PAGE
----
Although, the United Nations Convention on the Law of the Sea (UNCLOS) needs to be kept in mind, both Canada and Russian Federation have pretty strict rules for navigation in their waters. In addition, United States never joined the UNCLOS. With so many countries involved, there will be some disputes: While countries like Russia and Canada claim parts of Arctic as national waters, European union and United States see them as international waters. Hence, when one wonders if there is any single code of law in the arctic, just remind yourself that each country in the arctic has its own regulations for governing marine pollution let alone all the other numerous areas.
Innocent Passage as defined by UNCLOS means that as long as the vessel does not affect the peace, order or security of the coastal state, it should not need permission to enter another state’s waters. This means that you should have some idea of the laws governing those coastal states seas and should not assume anything. This is a problem: Northwest Passage to Arctic is considered national waters by Canada, but considered international waters by United States and EU; Northeast Passage to the Arctic is Russian waters, available to icebreakers for 4 months of the year; Beaufort Sea is passed the Chukchi Sea, it is partially disputed between Canada and United states and the waters around Hans Island are disputed between Canada and Denmark.
Ever since the border expansion of United States at the end of World War 2 – which was adopted by every country that has a claim in the Arctic- there have been way more than a handful of international tête-à-têtes, mostly concerning large vessels: One thing leads to another and coast guard gets involved, then its an international stand-of.
With all this in mind there are alternative routes: with the Transpolar Sea Route the simplest legal option as it solely relies on the international waters to access the Arctic. However, currently, the only vessels that can take this route are icebreakers. It is theorised that thanks to climate change by 2030 there will be no need for an icebreaker-strength hull to take this route. There is a similar problem involving the Arctic Bridge as it is only accessible only 4 months a year, but as the ice melts, it will allow for greater access.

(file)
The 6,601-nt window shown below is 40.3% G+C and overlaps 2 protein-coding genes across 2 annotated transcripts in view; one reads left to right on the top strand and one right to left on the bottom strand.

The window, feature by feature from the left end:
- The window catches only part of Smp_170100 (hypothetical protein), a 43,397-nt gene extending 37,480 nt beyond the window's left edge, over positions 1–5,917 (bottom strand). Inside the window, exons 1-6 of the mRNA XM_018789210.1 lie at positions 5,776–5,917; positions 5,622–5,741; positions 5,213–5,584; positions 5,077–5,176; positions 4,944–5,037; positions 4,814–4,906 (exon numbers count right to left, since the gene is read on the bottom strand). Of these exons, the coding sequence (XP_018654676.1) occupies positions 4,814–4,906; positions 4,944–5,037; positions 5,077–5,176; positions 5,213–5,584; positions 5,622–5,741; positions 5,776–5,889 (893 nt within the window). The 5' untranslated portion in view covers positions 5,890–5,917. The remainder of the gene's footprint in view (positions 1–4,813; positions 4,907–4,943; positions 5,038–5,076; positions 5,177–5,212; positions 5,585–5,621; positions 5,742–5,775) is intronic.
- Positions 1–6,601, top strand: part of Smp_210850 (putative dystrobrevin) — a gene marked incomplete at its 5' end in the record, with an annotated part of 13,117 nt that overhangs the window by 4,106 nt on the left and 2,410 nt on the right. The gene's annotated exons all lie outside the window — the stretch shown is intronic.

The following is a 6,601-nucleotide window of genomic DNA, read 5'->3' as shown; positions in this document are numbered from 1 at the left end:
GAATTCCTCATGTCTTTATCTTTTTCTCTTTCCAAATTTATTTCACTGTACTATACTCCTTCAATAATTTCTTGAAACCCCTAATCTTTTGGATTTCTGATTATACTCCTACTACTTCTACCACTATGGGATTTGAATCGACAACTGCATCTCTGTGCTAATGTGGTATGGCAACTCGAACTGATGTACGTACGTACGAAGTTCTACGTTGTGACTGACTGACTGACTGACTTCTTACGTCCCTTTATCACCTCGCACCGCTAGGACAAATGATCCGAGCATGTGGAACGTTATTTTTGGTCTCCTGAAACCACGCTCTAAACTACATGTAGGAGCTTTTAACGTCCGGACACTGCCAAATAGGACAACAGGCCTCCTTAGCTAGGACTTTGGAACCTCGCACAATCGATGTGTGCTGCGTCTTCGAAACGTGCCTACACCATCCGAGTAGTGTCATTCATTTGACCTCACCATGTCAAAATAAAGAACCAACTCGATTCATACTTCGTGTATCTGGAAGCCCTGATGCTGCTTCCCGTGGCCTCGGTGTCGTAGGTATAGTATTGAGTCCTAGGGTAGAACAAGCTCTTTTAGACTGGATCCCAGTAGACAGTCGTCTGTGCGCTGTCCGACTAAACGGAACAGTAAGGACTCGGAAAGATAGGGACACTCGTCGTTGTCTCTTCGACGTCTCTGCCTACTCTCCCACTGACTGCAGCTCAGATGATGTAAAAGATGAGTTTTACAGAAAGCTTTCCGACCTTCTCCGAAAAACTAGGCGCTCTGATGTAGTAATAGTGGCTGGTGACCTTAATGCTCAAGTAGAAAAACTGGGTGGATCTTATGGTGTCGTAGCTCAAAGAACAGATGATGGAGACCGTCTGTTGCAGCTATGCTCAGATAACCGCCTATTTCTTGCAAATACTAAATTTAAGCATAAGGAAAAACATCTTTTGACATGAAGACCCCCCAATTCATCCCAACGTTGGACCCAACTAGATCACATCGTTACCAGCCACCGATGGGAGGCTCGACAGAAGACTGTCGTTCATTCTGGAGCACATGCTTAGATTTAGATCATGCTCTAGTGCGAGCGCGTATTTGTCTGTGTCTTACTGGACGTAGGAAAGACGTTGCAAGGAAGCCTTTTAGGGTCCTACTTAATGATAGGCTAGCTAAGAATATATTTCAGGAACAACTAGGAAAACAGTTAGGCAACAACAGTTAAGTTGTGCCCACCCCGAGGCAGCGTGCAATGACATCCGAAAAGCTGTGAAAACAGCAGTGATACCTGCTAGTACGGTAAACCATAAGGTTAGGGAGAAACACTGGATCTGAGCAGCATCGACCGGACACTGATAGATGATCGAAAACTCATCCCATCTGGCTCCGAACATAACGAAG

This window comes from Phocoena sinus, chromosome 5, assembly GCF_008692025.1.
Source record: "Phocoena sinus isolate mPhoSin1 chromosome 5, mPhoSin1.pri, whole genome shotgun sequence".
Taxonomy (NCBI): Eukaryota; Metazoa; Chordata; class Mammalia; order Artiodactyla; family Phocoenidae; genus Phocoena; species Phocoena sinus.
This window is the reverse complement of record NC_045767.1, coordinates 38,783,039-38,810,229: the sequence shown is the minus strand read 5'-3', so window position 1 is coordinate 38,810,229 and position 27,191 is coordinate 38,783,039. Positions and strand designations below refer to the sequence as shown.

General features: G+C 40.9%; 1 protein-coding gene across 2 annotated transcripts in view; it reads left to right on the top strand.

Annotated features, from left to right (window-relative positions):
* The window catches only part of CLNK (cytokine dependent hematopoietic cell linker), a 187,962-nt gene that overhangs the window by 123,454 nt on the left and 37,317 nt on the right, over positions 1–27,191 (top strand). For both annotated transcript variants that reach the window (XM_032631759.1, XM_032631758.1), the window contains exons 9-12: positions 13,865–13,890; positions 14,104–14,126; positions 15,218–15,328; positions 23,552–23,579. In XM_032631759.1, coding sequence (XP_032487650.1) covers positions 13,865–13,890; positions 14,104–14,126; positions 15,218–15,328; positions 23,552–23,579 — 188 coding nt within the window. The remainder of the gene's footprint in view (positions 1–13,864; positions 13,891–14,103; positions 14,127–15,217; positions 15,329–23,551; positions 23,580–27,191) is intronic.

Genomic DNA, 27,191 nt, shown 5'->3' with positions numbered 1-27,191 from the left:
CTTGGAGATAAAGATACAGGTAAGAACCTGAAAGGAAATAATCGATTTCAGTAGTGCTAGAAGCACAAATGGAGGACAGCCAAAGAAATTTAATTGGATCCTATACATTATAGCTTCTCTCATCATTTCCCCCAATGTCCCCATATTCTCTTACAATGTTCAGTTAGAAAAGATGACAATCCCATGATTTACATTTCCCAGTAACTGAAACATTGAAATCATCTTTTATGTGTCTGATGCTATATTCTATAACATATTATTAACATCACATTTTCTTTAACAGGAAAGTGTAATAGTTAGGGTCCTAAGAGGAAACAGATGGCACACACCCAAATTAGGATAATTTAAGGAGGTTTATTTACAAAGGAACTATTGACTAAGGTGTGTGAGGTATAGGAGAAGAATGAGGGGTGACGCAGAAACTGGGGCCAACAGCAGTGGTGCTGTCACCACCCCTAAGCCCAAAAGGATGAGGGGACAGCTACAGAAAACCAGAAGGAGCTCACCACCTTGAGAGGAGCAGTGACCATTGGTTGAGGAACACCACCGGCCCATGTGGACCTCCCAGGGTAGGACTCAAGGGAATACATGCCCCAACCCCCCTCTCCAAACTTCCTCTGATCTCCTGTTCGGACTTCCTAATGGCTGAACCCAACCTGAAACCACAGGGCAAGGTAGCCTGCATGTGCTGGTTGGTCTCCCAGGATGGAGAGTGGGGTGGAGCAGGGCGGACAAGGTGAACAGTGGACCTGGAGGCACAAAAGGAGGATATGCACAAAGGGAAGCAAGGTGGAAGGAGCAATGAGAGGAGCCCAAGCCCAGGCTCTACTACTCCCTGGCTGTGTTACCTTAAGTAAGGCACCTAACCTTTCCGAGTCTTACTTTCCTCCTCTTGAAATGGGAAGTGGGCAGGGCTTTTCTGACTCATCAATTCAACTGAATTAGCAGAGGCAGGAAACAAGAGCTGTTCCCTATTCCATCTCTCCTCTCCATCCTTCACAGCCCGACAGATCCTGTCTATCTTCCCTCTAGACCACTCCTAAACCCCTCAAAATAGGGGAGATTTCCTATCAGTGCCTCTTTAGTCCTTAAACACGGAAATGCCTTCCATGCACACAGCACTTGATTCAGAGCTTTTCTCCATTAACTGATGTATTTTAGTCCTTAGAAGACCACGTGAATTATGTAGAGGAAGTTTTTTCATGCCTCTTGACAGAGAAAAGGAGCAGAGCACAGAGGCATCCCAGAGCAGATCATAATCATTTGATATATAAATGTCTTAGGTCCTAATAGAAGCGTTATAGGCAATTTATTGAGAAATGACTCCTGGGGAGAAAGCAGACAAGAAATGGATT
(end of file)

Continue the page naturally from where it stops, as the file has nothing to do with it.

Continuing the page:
If you plan a passage into these icy waters it is a harsh place with unique dangers that will test your will and skill. An endeavour, only a few of the brave should be taking. The dread of knowing exactly where you are in the world, but not knowing which country you are in is a rare experience. However, someone who set their minds on going to the Arctic, isn’t going to be deterred by this possible experience, but just might be delighted by the idea. With all this said, for a non-commercial private vessel, access through a single country to the Arctic, even avoiding the international waters, just might be the safest bet. In addition to all the planning once a route is considered, it would be helpful and recommended to discuss your voyage plans with a solicitor that has experience with Maritime Law and International Law.
Superyacht / Icebreaker
Compared to the number of ships at sea, there are only a few ships that can navigate the ice filled waters and even fewer of these are privately owned. There are several icebreakers from 60s to the 90s that have been privately purchased and upgraded to a level that they can be called a Superyacht. James packer’s Arctic P is one such example: Built in 1969, it was used for many purposes, including rescues and exploration missions. It has entered the Antarctic more than once: The last time being in 2014 when the ship and crew set a new record. Nevertheless, not everyone wants a ship that has been around since the 60s: Since 2015, there have been quite a few Superyachts that can be honoured with the classification of Polar Class: One such example is the SeaXplorer luxury yacht: Built in accordance with the Polar Code, state of the art, this Superyacht was made to go anywhere, including the most rare sights in the Arctic and the Antarctic.
Domain of the daring
If you are serious in a passage to the polar regions it is suggested that a good staring place for research about the sea-worthiness of your vessel in reference to the polar conditions is the IMO, with enough resources online to allow for an educated decision as to whether you make this passage with your existing vessel or an alternate vessel. Although,
Although, the guidelines are recommendations, it would be foolish to ignore them. And once again, it would be helpful to discuss your voyage plans with a solicitor.
Image: copyright (c)2016 Andrew Shiva